Volume Measurement with Drones

How to use DroneDeploy to analyze volume in real-time on your maps in the browser.

Volume measurement with DroneDeploy is an extremely fast, accurate and cost-effective method to analyze volumes on your maps from any device. User tests have found that when following best practices DroneDeploy's volume measurements are accurate within 1-2% of traditional ground-based laser measurements.

Below we'll walk you through best practices for how to use the volumetric tool, what the calculations mean, and how to provide feedback.

Adding Volume Capabilities to a Map

The volumetric analysis tool is available to all Pro, Business, and Enterprise customers. Learn more about our paid subscription plans or start your Pro trial today.


Browser compatibility

Internet Explorer will NOT allow you to create volume measurements. Please use Google Chrome or Mozilla Firefox with DroneDeploy.com instead.

Video Tutorial

Selecting an Area and Measuring its Volume

In order to define a volume to measure, you first need to select an area for which to compute the volume.

  • Choose the Volume icon from the Annotation & Measurement options:

The tools in the lower right allow you to undo, or complete your polygon.

  • Add points around the stockpile for which you want to compute the volume.

Click or tap to add points to complete the polygon.

  • Adjust the points until you are happy with the area of interest. Here is an example result:

Example volumetric calculation. Units can be displayed in the Metric or Imperial system.

  • Using the cross arrows in the middle, you can shift the area of interest in order to automatically recalculate the result.

Move the polygon using the cross arrows in the middle.

Selecting the Right Base Plane

Choosing the appropriate base plane will help you ensure you are recording accurate measurements.

There are three base-plane options available for volume calculation, Linear Fit, Lowest Point and Triangulated.

Linear Fit (formerly "Best Fit") defines the base plane by fitting a perfectly flat plane, in 3D, through the chosen edge points. It's great for stand-alone stockpiles in most situations on flat ground.

Lowest Point calculates a horizontal base plane from the lowest edge point. This option is more suited to calculate the volume of benches or stockpiles on flat ground in bins, or where there are neighboring piles right up against each other.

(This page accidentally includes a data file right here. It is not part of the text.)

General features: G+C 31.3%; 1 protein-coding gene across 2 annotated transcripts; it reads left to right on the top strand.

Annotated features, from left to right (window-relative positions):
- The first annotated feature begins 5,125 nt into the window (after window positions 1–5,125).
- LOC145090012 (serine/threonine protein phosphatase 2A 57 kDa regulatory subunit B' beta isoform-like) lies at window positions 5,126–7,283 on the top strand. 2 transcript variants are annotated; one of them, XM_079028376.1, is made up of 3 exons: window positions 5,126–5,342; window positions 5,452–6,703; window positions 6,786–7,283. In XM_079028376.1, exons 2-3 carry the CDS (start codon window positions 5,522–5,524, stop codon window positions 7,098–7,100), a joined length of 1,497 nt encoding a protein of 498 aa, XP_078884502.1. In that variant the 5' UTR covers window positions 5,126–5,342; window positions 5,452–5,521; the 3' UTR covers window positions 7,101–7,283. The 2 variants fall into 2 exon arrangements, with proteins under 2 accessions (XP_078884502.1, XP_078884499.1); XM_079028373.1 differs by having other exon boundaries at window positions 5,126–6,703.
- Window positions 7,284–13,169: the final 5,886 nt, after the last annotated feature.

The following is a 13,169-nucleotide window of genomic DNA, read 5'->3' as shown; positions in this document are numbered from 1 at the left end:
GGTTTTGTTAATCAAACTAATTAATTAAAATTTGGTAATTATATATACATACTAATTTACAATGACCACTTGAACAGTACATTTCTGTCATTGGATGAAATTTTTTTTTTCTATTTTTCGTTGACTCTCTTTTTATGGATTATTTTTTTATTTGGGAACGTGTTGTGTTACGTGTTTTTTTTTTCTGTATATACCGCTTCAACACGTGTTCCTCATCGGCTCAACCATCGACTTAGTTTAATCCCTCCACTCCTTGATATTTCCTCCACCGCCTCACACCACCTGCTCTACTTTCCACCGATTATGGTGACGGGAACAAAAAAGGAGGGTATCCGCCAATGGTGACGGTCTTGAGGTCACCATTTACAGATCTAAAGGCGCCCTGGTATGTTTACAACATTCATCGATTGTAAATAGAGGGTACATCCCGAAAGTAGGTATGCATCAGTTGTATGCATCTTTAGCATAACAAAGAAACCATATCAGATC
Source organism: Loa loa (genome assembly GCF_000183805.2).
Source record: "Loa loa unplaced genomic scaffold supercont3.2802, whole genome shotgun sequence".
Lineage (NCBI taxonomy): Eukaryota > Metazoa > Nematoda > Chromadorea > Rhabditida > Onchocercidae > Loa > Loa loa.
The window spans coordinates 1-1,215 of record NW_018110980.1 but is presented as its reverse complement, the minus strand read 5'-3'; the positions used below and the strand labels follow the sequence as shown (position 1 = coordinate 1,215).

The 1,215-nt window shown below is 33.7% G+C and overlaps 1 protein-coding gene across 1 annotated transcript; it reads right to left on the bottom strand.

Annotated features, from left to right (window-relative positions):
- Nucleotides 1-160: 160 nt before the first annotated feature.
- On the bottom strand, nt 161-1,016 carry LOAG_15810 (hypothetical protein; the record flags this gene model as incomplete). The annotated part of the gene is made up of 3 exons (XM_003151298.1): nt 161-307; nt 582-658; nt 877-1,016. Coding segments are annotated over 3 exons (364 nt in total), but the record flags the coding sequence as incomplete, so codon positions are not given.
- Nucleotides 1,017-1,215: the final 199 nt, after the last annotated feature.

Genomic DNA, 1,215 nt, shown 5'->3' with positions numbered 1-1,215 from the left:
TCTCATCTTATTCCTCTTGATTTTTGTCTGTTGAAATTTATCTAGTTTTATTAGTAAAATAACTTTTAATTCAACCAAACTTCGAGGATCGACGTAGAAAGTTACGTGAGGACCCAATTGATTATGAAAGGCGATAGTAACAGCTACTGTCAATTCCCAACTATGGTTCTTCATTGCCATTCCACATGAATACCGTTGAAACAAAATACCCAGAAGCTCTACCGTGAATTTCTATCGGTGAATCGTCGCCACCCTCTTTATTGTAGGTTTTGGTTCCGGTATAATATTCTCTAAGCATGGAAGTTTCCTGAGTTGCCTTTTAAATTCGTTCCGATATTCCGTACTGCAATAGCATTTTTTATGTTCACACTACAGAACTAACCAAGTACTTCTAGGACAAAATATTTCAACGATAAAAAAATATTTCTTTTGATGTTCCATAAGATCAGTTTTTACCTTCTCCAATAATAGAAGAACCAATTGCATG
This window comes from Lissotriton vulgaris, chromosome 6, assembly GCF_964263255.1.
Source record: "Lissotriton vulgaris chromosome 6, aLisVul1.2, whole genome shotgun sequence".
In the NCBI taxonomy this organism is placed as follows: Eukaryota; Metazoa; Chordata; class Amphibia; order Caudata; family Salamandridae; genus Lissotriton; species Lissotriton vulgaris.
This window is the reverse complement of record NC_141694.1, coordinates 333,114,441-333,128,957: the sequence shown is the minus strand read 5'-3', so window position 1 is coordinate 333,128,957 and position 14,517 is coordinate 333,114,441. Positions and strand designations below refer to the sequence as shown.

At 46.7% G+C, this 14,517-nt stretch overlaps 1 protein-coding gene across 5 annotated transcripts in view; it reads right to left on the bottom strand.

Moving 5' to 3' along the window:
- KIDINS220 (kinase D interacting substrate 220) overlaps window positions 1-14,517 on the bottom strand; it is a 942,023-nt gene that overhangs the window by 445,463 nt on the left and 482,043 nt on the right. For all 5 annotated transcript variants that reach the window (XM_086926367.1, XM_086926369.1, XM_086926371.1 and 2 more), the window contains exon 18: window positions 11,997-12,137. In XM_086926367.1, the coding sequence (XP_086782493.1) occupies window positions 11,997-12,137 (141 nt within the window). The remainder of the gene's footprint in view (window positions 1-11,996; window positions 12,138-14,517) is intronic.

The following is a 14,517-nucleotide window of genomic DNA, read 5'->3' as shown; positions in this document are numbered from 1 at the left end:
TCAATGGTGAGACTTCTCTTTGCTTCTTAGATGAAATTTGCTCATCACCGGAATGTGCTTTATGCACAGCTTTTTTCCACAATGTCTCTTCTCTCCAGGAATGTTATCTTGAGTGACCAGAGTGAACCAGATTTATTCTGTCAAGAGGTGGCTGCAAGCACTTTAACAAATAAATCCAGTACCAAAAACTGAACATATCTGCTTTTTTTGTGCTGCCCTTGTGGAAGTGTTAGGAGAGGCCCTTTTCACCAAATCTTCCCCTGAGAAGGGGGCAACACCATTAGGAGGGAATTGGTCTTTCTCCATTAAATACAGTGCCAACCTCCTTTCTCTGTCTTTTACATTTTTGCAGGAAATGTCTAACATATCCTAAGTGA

Triangulated joins up all of the edge points to create a 3D surface under your stockpile. This is perfect for long thin stockpiles, or for large stockpiles over 0.5 acres in size.


Take note of where you click

As you'll see in the following section - the volume is calculated by creating a surface which fits within the area you define. This means that the elevation of the points you select is very important. For example, accidentally selecting a point on a pile of rocks, as opposed to on the ground, will change the volume calculation and its accuracy.

Measuring on Different Layers

Sometimes it can be difficult to see the base of a stockpile when looking at the Orthomosaic, due to shadows or similarly colored surrounding areas. To more easily see the nuances in the terrain we recommend using the Elevation Toolbox as the base layer of the map when computing volumes.

Below is an example that demonstrates why using the Elevation Toolbox is a best practice when calculating volumes. In the Orthomosaic (on the left) it is difficult to see the small pile of rocks to the left of the stockpile. Defining the base layer on top of the small rock pile would lead to inaccurate volume calculations. Using the Elevation Toolbox (on the right), the small pile becomes easily viewable, enabling you to avoid defining a point of the base on top of the rocks.

Notice the pile to the left of the main stockpile which is nearly invisible in the orthomosaic. Here, the Elevation Toolbox is useful when defining perimeters.

Understanding the Calculations

The volume calculations between the base-plane and the terrain surface of your area of interest is given in terms of the volume that would need to be removed (in the case of a stockpile) and/or added (in the case of a hole) in order to flatten the surface so that it's the same as the surrounding ground.

Cut vs. Fill

Cut refers to the volume you would have to remove from the area (a pile) in order to flatten it (e.g., you're cutting off the pile).

Fill corresponds to the volume you would have to haul in, to "fill" a hole, in order to flatten the area.

Cut and Fill volumes are automatically shown on the map when calculating volumes. The actual Volume measurement calculation is Volume = Cut - Fill.

Volume Measurements Over Time for GCP maps

Within DroneDeploy's App Market, you can download the "GCP Volume Analysis" app to see how the volume of your stockpile has changed over time. Simply download the app and then conduct a volume measurement around your stockpile. DroneDeploy will then look for stockpiles in the same area of previous maps that you've flown and show you the Cut, Fill and Volume measurements of that pile. You can even download the data as a CSV file.

Analyzing stockpiles on several maps using GCP Volume Analysis app.


Do Ground Control Points need to be used?

Adding GCP is an effective way to increase accuracy on a global level. However, the data you are getting from a standard drone flight without GCPs will produce highly accurate volume calculations as those measurements are at the local level. When following best practices, these measurements are typically 98-99% accurate so GCPs are not necessarily needed.

Updated 2 years ago

Volume Measurement with Drones

How to use DroneDeploy to analyze volume in real-time on your maps in the browser.

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